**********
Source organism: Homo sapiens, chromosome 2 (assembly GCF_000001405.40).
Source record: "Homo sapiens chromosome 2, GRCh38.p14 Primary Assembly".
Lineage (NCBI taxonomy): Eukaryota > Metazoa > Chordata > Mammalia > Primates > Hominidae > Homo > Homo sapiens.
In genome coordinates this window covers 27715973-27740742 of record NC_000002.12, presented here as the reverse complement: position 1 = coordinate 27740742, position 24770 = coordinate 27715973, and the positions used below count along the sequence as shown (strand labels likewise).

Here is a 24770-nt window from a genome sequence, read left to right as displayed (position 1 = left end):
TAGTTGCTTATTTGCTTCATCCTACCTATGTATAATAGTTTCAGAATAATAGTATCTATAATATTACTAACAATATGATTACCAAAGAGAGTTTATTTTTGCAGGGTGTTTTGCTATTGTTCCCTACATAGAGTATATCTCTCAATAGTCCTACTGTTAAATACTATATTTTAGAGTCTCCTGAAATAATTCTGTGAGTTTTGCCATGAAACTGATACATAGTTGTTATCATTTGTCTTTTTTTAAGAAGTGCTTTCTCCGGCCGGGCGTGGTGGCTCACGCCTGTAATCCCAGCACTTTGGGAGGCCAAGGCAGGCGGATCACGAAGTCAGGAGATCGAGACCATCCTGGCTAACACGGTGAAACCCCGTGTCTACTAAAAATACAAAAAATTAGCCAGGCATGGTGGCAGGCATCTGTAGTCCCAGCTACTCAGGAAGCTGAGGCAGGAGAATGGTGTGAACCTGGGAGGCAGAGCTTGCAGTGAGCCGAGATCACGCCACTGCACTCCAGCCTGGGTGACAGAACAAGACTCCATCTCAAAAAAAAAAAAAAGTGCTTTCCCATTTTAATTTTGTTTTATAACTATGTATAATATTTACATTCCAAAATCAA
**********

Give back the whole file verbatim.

Source organism: Homo sapiens, chromosome 2 (assembly GCF_000001405.40).
Source record: "Homo sapiens chromosome 2, GRCh38.p14 Primary Assembly".
Lineage (NCBI taxonomy): Eukaryota > Metazoa > Chordata > Mammalia > Primates > Hominidae > Homo > Homo sapiens.
In genome coordinates this window covers 27715973-27740742 of record NC_000002.12, presented here as the reverse complement: position 1 = coordinate 27740742, position 24770 = coordinate 27715973, and the positions used below count along the sequence as shown (strand labels likewise).

Here is a 24770-nt window from a genome sequence, read left to right as displayed (position 1 = left end):
TAGTTGCTTATTTGCTTCATCCTACCTATGTATAATAGTTTCAGAATAATAGTATCTATAATATTACTAACAATATGATTACCAAAGAGAGTTTATTTTTGCAGGGTGTTTTGCTATTGTTCCCTACATAGAGTATATCTCTCAATAGTCCTACTGTTAAATACTATATTTTAGAGTCTCCTGAAATAATTCTGTGAGTTTTGCCATGAAACTGATACATAGTTGTTATCATTTGTCTTTTTTTAAGAAGTGCTTTCTCCGGCCGGGCGTGGTGGCTCACGCCTGTAATCCCAGCACTTTGGGAGGCCAAGGCAGGCGGATCACGAAGTCAGGAGATCGAGACCATCCTGGCTAACACGGTGAAACCCCGTGTCTACTAAAAATACAAAAAATTAGCCAGGCATGGTGGCAGGCATCTGTAGTCCCAGCTACTCAGGAAGCTGAGGCAGGAGAATGGTGTGAACCTGGGAGGCAGAGCTTGCAGTGAGCCGAGATCACGCCACTGCACTCCAGCCTGGGTGACAGAACAAGACTCCATCTCAAAAAAAAAAAAAAGTGCTTTCCCATTTTAATTTTGTTTTATAACTATGTATAATATTTACATTCCAAAATCAA